To Boost the Economy, Support the UW System and its Students

Thursday, May 1, 2014 at 8:00 AM by

higher ed tuition increase2Tuition at Wisconsin public colleges and universities has increased by 21% since 2008, according to a new report from a national policy organization. Rising tuition levels make it harder for students to afford to go to college and harder for Wisconsin to develop the skilled workforces we need to attract businesses and compete for the jobs of the future.

The increase in tuition means Wisconsin students at public colleges and universities paid $1,530 more for one year of tuition in 2014 than they would have in 2008, even after adjusting for the rising cost of living. If we multiply that amount by four, then we find that tuition costs for a four-year degree rose by $6,120 between 2008 and 2014.

Tuition is going up because Wisconsin has reduced its investment in higher education. Since 2008, Wisconsin has decreased support for public higher education by 22% per student – a cut that works out to $1,401 per student.

Cuts in state support typically go hand in hand with tuition increases. But state lawmakers made steep cuts to the university system in the last budget and also froze tuition, with the goal of forcing the University System to fund operations by drawing down its large financial reserves. Earlier this month, Governor Walker proposed extending the tuition freeze, in response to reports that the university reserves were still substantial.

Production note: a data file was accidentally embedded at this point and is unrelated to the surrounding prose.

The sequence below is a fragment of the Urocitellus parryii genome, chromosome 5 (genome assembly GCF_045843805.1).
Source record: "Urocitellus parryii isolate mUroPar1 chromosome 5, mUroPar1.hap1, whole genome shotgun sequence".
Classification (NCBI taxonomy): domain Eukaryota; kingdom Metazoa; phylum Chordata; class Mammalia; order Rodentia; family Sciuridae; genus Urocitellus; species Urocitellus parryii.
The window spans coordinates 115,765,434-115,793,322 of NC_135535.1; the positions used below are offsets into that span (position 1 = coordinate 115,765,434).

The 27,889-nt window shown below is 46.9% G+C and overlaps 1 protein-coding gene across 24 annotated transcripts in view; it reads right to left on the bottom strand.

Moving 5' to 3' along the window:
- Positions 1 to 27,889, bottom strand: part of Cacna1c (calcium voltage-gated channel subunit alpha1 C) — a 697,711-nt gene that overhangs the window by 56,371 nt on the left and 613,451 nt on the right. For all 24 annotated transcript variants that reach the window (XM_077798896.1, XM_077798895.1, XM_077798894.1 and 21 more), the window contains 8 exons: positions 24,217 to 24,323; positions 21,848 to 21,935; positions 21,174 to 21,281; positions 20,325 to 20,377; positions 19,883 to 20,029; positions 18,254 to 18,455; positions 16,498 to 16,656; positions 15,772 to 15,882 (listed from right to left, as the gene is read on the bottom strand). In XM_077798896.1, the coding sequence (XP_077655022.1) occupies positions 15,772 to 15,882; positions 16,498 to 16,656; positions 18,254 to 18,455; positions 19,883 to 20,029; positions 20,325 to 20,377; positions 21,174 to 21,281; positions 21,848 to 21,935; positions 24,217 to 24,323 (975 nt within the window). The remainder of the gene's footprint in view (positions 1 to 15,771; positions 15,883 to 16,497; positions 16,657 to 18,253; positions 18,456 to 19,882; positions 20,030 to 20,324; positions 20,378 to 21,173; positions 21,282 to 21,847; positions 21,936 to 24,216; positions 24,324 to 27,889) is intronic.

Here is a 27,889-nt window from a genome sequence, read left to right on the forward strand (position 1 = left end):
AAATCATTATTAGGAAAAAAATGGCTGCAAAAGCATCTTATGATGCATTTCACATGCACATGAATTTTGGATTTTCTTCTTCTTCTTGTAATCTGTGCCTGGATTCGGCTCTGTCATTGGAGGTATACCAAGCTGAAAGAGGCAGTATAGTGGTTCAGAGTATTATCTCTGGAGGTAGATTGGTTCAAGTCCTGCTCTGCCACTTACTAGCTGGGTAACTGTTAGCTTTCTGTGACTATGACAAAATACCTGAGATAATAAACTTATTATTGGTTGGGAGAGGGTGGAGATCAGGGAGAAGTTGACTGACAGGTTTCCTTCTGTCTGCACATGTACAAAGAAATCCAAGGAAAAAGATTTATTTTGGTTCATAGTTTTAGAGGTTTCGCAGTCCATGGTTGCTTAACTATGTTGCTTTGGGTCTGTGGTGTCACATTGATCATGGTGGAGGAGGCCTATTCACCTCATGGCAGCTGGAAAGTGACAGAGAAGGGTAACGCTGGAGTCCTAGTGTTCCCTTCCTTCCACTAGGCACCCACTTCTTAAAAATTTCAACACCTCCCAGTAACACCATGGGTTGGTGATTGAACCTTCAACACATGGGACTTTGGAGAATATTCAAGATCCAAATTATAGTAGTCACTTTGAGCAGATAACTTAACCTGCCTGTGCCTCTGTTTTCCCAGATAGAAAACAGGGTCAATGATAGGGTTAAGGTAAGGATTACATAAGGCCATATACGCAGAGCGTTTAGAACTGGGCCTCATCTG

Freezing tuition and drawing on established reserves may help keep college affordable in the short run. But once those reserves are gone, Wisconsin will need to find other ways to keep college costs within reach for students. Continuing to rely on reserve funds to balance the university system’s budget could create a larger budget hole that needs to be closed in future years.

Lawmakers who want to boost the economy and create jobs should focus on making the University of Wisconsin system stronger and more affordable, rather than on tax cuts that mainly benefit the highest earners. Communities benefit when more residents have college degrees. Areas with highly educated residents tend to attract employers who pay competitive wages. Those employees, in turn, use their wages to buy goods and services from others in the community, boosting the area’s economy.

Tamarine Cornelius

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